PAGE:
Fundamental Interventions: Revolutions in Geriatric Disease
Submission Deadline: January 31, 2017 (Open) Submit Now
Michael Fossel, MD, PhD
1. President of Telocyte (http://www.telocyte.com)
2. Retired Clinical Professor of Medicine, Michigan State University, Lansing, MI, USA
E-Mail: [email protected]; [email protected]
Research Interests: human aging; telomeres; telomerase therapy; age-related diseases; Alzheimer's disease
Photo by courtesy of University of Kansas Medical Center.
About This Topic
Geriatrics is entering a revolutionary era. This journal will introduce both the rationale for, and the upcoming innovations of, that new era. Until now, geriatrics has been a largely descriptive endeavor, focusing on medical and nursing interventions which alleviate but do not cure or prevent age-related disease. This has been due both to our shallow understanding of the aging process and to the limitations of small-molecule therapies. In this issue, we will introduce both a deeper understanding of disease and the burgeoning and innovative therapies that are coming into clinical use. This deeper understanding, coupled with novel, biological interventions, promises to take geriatrics into an unprecedented era, in which we can both prevent and cure age-related diseases.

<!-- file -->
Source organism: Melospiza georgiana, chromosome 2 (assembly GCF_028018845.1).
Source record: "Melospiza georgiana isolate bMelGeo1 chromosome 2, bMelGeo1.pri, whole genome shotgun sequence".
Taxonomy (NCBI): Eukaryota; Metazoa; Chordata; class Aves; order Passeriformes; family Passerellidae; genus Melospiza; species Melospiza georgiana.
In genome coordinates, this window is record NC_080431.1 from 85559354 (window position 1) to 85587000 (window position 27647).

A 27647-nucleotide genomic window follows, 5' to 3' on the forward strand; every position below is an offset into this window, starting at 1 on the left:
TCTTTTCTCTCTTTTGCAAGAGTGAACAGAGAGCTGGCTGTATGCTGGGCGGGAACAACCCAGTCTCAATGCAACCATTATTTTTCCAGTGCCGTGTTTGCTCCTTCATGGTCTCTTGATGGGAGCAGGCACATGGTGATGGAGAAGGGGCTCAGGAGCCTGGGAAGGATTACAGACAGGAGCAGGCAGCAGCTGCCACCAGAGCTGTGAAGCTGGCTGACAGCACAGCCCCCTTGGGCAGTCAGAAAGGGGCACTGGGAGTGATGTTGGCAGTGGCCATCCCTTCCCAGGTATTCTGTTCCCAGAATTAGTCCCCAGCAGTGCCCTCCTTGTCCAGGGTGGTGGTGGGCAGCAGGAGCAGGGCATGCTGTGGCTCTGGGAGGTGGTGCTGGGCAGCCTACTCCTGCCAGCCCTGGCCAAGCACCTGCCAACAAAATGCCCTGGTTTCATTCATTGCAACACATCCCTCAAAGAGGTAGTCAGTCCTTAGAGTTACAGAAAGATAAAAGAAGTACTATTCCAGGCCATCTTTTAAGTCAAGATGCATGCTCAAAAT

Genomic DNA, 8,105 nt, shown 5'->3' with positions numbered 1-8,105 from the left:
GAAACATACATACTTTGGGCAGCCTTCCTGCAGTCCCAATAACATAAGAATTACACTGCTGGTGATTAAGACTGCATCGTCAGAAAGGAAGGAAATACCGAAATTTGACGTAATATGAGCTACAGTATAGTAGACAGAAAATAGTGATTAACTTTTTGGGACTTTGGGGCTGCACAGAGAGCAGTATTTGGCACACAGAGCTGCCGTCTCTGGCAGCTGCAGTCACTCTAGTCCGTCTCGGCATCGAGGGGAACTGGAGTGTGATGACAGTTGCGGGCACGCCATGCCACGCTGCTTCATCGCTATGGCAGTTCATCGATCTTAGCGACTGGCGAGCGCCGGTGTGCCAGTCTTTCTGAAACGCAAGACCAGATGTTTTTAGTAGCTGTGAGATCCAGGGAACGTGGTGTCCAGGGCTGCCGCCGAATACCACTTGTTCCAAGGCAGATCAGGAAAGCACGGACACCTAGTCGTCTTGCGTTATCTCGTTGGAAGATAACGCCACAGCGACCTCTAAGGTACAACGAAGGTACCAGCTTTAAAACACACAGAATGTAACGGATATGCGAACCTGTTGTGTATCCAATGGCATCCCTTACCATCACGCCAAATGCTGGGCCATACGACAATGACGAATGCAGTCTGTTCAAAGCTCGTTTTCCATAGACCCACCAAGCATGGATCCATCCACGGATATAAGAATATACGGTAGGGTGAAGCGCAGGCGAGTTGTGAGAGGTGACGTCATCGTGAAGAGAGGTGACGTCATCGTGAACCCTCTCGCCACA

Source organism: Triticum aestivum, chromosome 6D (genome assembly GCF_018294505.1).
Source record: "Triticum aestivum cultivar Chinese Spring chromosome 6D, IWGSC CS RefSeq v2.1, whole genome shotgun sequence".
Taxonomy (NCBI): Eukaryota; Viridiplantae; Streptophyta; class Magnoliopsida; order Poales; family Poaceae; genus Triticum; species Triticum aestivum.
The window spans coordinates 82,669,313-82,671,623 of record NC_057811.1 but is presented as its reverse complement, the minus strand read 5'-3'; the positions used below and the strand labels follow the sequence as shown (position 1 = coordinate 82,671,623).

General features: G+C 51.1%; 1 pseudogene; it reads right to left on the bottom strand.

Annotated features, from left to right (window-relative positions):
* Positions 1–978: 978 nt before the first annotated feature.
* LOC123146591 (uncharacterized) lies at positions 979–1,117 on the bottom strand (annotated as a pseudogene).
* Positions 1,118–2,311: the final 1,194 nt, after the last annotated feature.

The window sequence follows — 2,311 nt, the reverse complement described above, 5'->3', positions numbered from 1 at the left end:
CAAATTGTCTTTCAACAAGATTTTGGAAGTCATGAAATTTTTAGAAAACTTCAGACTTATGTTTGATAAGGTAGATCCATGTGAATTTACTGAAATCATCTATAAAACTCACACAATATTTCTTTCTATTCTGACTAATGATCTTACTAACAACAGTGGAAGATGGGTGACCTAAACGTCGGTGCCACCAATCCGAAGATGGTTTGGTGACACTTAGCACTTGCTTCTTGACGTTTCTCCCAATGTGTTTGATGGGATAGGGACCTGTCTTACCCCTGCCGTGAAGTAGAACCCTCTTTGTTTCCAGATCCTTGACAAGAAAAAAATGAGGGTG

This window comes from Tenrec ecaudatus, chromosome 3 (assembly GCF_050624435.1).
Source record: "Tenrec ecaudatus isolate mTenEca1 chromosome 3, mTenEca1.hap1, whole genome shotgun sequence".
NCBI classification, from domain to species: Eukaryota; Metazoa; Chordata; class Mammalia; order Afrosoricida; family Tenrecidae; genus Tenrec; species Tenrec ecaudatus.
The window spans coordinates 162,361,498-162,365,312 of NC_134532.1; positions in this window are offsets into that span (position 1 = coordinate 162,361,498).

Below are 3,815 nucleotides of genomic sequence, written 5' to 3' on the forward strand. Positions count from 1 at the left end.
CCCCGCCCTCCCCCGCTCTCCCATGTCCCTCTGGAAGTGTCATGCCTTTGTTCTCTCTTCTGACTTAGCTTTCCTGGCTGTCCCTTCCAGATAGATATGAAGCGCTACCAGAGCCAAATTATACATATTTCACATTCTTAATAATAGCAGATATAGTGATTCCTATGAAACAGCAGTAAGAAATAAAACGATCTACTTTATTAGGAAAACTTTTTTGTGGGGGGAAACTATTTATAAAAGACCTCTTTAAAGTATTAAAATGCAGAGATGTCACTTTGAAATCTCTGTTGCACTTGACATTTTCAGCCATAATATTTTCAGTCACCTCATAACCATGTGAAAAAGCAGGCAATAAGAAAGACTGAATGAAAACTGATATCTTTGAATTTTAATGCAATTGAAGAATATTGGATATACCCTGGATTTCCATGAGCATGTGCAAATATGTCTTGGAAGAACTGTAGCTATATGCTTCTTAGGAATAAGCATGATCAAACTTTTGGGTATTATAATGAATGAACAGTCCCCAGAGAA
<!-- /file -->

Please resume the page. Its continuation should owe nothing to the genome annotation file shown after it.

This deeper understanding encompasses not merely genetics, but regulatory epigenetics; not merely small molecules, but “large molecular” approaches, such as gene therapy; not merely biologically active molecules, but human cells themselves, such as stem and other cell therapies. Perhaps most importantly, we have finally begun to understand the role of changing gene expression, along with the key modulatory role played by telomere shortening, in human age-related disease. None of these concepts or their related interventions are simple or straightforward. They demand a sophisticated understanding of biology, pathology, genetics, and clinical medicine. On the other hand, it is far too easy to use a facile assessment of these topics, making unwarranted claims based on little knowledge and less thought. The literature is replete with invalid and unreliable conclusions, yet the underlying promise remains: we are on the verge of successfully intervening in age-related diseases, with efficacy and compassion.
We encourage articles that reflect this insight, that portray the mechanisms, and that evaluate the actual potential of 21st century medicine as we finally advance upon the most difficult of human diseases, those of geriatric medicine.